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Davie makes new unsolicited bid to build polar icebreaker

Written by Nick Blenkey
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Conceptual drawing of planned Canadian Coast Guard polar icebreaker

MARCH 10, 2016 — The Canadian Press news agency is reporting that Quebec shipbuilder Chantier Davie Canada, Inc. has submitted an unsolicited bid to the Canadian Government, worth potentially up to $1 billion, to provide a Polar Class 3 icebreaker to the Coast Guard along with three smaller River Class icebreakers and two multipurpose vessels that could be used for scientific research, border patrol of search and rescue.

Davie used a similar approach to win the current contract under which it is converting a containership to be leased as an interim fleet oiler for the Royal Canadian Navy.

Davie had previously pitched a proposal to build a Polar Class icebreaker to the previous Conservative Government, which rejected it, in 2013.

If the latest proposal is accepted by the Trudeau administration it will put a large dent in the National Shipbuilding Procurement Strategy, a creation of the Conservative Government that threatens to become a money pit and that has not been been embraced with any great enthusiasm by the new administration.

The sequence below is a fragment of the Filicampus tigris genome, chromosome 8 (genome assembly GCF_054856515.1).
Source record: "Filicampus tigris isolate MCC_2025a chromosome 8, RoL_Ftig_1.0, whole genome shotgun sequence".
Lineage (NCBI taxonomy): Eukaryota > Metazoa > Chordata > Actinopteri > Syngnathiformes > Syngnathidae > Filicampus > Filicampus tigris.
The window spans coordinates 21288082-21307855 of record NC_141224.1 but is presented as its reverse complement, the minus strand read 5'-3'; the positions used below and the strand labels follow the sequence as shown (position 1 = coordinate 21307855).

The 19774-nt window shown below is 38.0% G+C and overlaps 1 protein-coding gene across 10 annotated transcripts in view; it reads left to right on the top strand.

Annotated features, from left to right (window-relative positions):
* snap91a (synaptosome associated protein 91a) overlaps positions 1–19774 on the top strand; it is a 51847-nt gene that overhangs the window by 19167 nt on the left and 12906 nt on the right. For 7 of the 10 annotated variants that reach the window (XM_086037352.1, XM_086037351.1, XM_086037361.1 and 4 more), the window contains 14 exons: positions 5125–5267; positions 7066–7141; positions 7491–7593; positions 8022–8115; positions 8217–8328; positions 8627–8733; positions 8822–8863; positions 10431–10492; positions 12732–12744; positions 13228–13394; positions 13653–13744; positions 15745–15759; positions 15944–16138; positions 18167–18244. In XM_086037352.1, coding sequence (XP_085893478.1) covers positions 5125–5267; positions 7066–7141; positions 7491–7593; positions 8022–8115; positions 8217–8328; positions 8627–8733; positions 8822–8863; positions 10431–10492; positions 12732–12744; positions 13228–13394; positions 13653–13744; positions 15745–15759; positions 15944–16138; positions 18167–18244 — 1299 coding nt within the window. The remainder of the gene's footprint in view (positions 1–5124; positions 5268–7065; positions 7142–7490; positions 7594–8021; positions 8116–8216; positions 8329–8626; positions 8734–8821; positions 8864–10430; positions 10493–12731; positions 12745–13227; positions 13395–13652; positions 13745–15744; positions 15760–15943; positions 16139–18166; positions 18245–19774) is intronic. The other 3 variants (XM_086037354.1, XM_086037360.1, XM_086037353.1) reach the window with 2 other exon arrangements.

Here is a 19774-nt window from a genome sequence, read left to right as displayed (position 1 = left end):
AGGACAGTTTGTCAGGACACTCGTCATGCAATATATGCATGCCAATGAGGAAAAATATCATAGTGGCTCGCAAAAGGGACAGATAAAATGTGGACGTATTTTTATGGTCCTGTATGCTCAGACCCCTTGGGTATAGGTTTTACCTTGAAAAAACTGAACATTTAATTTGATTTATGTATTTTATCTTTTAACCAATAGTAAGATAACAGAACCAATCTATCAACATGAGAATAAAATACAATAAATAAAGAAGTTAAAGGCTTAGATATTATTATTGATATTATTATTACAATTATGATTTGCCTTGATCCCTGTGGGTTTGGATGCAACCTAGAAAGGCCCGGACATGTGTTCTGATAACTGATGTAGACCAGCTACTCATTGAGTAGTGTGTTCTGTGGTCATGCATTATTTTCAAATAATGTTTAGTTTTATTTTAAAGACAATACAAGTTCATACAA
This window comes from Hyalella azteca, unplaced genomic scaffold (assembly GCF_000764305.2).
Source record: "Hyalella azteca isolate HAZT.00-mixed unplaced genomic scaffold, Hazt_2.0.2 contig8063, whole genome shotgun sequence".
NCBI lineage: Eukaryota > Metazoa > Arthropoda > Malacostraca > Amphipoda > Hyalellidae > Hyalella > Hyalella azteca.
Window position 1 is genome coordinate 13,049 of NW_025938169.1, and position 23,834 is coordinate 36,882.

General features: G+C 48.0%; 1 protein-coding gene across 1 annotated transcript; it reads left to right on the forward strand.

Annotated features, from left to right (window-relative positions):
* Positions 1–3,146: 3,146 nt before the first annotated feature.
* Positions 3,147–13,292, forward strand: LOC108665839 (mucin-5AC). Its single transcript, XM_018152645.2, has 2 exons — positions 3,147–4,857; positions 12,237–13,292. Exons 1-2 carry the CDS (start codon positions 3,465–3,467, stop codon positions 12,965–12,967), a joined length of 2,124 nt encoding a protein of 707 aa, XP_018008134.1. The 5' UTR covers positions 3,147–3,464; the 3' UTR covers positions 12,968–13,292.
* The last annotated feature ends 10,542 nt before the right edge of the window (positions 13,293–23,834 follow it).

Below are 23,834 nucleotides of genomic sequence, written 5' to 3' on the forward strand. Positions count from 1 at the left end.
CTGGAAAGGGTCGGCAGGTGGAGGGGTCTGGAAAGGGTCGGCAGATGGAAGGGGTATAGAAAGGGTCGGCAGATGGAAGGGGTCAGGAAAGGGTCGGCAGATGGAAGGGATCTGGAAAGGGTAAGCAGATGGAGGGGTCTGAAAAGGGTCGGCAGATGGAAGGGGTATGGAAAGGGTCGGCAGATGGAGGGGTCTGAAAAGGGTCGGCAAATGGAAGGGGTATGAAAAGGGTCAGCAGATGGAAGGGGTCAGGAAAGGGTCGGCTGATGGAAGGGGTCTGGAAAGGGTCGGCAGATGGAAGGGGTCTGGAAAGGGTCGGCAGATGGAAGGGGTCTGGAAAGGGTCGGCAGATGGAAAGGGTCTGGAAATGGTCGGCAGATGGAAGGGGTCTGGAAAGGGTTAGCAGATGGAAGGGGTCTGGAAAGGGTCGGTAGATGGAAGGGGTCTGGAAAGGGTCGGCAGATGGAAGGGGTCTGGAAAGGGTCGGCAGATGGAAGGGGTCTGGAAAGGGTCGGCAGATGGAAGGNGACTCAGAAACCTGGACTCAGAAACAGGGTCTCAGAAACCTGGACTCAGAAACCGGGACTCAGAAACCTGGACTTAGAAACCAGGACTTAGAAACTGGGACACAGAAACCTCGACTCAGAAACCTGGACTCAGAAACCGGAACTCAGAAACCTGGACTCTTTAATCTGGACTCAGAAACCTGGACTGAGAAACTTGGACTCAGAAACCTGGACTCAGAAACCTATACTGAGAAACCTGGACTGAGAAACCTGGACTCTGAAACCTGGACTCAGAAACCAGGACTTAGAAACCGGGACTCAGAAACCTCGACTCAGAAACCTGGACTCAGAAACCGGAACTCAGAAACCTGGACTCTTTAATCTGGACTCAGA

A point made in the Davie proposal is that it could deliver the ships a whole lot sooner than as presently foreseen.

Currently, the NSPS divides large ship construction into two “work packages.” Irving Shipbuilding Inc. was selected to build the combat vessel work package, and Vancouver Shipyards Co. Ltd. was selected to build the non-combat vessel work package, which includes the Polar Icebreaker.

An interesting aspect of the latest Davie pitch is that it is, according to the Canadian Press report, based converting three different types of vessels which Davie already has under construction—or can be obtained on the international market “at highly affordable prices.”

The story says that “some of the ships were being built for the offshore oil and gas sector, but the collapse in energy prices has led to their cancellation.”

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